Jobs Number in United States Misses
- BLS numbers lower than anticipated
- Average Hourly Gains also lower than expected
- Within the range of comfort for traders
On Friday at 8:30am in New York trading, the Bureau of Labor Statistics released the Non-Farm Payroll figures, which is the monthly reading of jobs either added or subtracted from the United States workforce.
This is the most highly anticipated economic announcement during most months, as the United States consumer is one of the biggest drivers of global growth. That being said, Non-Farm Payroll Friday trading tends to be very volatile, and therefore it can be somewhat all over the place.
The NFP disappoints
It was expected that there would be 162,000 jobs added for the month of December, with an unemployment rate of 3.5% for that same time period. Furthermore, the Average Hourly Earnings month-over-month were expected to show a gain of 0.3%, as we continue to see the American worker continue to pick up strength as far as earning power is concerned.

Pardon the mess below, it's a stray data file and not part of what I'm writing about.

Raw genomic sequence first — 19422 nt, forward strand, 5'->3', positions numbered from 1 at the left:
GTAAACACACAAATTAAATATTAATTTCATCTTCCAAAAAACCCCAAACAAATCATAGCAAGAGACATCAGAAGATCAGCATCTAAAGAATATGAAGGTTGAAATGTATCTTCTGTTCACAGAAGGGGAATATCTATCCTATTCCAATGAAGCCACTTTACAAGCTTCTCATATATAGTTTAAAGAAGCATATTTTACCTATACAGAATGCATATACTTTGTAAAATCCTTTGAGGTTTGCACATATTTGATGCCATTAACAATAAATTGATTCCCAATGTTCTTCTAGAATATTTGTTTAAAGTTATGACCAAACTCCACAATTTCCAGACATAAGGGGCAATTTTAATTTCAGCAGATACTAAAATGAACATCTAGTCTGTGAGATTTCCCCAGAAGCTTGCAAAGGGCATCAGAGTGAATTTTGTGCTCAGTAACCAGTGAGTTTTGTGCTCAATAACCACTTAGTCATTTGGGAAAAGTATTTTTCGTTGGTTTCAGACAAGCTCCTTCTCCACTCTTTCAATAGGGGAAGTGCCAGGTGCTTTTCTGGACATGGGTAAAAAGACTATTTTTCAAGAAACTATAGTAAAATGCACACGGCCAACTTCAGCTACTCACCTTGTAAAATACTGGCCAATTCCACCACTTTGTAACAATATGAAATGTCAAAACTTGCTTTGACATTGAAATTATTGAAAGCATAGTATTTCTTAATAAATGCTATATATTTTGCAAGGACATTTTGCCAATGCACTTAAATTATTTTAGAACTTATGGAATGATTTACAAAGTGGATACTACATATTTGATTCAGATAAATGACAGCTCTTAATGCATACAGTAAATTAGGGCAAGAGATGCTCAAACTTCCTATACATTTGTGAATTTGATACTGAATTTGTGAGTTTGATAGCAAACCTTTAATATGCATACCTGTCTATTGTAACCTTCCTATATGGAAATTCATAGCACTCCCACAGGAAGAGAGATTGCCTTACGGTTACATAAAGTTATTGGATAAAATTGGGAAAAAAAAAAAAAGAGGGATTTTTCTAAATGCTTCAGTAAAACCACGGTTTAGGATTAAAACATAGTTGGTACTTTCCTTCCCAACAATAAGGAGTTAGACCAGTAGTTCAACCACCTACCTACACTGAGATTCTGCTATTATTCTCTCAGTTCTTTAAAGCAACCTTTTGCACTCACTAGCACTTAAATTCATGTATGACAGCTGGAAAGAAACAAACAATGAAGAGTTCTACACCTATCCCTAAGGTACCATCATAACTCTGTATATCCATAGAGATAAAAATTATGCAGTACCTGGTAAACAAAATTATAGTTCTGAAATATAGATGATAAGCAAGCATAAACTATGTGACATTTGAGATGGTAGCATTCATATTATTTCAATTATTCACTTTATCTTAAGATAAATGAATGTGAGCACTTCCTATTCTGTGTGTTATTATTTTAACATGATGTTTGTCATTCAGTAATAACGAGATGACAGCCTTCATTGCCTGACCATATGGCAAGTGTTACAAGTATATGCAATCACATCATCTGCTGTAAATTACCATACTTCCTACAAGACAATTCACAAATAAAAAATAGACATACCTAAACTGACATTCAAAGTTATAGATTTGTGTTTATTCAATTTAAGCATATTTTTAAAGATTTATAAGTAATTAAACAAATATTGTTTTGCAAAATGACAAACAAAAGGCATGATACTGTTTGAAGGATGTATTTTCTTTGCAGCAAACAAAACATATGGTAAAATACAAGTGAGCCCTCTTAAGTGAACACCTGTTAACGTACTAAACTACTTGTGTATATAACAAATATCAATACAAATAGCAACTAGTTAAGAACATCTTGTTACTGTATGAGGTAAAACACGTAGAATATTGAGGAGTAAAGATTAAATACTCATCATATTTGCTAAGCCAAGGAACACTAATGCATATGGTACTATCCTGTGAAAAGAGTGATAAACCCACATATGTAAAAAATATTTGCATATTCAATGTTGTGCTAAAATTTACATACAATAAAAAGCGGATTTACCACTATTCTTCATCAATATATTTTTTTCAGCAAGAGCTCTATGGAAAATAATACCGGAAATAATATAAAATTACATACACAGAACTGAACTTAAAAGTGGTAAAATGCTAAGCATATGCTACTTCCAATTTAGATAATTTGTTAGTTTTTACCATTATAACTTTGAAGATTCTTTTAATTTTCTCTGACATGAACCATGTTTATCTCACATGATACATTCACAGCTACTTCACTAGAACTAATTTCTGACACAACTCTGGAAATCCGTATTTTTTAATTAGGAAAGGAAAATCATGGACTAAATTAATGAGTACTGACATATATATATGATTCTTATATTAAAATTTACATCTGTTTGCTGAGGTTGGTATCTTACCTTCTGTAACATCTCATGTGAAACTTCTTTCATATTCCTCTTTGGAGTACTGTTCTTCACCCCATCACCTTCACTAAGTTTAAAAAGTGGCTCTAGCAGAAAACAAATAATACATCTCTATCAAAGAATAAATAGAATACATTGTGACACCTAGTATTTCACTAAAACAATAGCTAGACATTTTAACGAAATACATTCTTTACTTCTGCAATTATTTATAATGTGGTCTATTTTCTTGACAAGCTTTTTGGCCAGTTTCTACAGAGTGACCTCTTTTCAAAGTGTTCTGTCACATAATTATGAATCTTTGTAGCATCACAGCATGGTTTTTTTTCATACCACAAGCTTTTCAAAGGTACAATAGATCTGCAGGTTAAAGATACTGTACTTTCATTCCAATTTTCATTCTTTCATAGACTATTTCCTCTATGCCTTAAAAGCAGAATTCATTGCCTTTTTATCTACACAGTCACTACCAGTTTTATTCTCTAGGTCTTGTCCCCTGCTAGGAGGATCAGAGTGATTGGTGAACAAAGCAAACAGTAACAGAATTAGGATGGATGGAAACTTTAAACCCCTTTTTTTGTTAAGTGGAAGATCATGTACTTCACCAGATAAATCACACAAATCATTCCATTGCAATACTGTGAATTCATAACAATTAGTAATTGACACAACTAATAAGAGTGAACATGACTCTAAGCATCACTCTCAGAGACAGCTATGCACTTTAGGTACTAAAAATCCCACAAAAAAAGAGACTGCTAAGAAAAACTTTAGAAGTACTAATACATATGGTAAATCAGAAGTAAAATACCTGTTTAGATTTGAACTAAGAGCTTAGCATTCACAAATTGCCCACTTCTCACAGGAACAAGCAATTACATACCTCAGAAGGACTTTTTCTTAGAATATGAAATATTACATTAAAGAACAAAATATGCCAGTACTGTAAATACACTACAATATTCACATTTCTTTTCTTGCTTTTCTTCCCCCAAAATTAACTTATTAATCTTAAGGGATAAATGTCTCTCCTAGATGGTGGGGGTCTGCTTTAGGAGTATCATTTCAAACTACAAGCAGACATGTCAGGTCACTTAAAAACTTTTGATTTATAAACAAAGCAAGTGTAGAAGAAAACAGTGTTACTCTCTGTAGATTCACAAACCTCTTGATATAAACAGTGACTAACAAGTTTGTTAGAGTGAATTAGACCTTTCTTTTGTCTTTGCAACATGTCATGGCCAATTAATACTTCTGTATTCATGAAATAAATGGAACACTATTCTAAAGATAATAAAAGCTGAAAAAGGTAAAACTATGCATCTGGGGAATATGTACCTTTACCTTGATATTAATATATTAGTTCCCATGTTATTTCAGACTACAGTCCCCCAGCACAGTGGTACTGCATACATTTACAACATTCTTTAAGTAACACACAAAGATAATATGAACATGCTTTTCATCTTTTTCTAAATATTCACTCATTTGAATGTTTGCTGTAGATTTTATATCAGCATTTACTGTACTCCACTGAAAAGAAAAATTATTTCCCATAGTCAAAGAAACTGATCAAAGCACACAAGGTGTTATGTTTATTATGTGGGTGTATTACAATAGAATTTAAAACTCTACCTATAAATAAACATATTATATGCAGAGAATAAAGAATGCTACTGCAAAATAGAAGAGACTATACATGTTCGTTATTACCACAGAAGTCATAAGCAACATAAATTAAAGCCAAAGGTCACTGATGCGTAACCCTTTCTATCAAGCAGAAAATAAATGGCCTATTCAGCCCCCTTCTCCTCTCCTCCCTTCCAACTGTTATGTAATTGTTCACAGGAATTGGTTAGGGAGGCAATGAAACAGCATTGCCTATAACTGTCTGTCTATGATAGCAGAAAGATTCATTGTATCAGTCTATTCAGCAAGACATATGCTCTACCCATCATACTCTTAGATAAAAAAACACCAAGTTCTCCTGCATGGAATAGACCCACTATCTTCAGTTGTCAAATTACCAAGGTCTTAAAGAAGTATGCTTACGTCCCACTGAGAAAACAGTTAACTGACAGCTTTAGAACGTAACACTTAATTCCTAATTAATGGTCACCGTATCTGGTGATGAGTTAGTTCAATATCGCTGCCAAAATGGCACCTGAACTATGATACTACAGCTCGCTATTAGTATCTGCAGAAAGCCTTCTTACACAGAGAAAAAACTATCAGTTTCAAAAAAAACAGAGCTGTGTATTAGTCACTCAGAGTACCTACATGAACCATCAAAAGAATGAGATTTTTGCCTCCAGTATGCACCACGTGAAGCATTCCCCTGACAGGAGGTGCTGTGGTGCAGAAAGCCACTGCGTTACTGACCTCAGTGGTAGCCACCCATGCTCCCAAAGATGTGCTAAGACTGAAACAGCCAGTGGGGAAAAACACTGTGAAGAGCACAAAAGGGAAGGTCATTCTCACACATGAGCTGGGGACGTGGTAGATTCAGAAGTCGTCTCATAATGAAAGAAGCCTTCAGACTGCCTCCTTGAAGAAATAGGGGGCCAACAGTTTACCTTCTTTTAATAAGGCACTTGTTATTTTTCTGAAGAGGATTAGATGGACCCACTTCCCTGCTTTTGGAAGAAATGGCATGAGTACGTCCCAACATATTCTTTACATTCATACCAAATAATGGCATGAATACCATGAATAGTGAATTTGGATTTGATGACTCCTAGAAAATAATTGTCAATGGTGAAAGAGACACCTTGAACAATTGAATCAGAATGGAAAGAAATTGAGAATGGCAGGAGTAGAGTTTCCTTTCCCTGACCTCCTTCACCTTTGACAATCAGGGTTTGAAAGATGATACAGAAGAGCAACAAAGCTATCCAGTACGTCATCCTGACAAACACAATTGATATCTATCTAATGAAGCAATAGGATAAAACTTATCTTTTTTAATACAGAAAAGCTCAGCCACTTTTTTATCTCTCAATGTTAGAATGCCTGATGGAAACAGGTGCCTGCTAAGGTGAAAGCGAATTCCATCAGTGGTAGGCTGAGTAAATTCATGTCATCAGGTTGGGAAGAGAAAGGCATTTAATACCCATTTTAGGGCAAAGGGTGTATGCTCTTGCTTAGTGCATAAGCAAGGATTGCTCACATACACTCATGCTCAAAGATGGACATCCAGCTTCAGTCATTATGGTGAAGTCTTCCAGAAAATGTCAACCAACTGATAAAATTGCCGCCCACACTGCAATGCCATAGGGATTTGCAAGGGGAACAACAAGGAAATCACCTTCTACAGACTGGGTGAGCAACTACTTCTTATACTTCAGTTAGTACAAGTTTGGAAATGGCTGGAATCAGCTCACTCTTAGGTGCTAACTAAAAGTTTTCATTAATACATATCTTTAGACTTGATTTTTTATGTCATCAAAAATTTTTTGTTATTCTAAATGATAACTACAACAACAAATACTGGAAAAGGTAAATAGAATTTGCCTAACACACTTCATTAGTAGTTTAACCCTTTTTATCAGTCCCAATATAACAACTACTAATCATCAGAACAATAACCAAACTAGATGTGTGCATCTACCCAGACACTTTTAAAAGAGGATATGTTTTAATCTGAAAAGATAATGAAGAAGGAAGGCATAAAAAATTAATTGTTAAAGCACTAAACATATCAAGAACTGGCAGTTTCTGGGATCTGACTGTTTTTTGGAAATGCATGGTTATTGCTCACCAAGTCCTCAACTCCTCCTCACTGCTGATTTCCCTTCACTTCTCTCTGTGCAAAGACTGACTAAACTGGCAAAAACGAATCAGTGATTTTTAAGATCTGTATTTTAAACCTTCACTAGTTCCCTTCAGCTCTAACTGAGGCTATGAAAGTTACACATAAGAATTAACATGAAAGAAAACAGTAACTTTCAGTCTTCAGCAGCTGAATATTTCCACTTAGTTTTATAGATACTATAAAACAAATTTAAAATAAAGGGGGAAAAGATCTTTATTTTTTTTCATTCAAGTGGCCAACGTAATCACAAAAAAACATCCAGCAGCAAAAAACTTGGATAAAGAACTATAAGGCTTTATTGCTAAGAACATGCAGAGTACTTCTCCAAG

At the time of release, a headline number of 145,000 jobs added in December came out just short of expectations. The unemployment rate was 3.5% as expected, while the Average Hourly Earnings registered just 0.1%, the lowest number since July. This will be a disappointment, and the immediate reaction was to see the US dollar take a little hit.
However, the message here is not to be overly concerned; what the stock market cares about is whether or not the Federal Reserve is going to step in and protect it. It has shown itself to do so more than once, so this might end up being a “slightly bad news is good news” type of scenario. At the very least, it probably keeps the Federal Reserve on the sidelines and likely to do nothing.
The US economy pushes forward
The next step forward is that there will probably be more of the same. That’s because even though the jobs number and the unemployment rate missed a bit, the reality is that they are still positive and the economy in the United States continues to go forward.
Ultimately, one should not expect much in the way of change going forward. There isn’t enough here to have the Federal Reserve concerned about the economy, and that means there’s very little in the way of overt negativity.
The United States still looks better than many of the other large economies around the world, and that will continue to send money into the US markets, as shown by the somewhat muted reaction to the number missing expectations.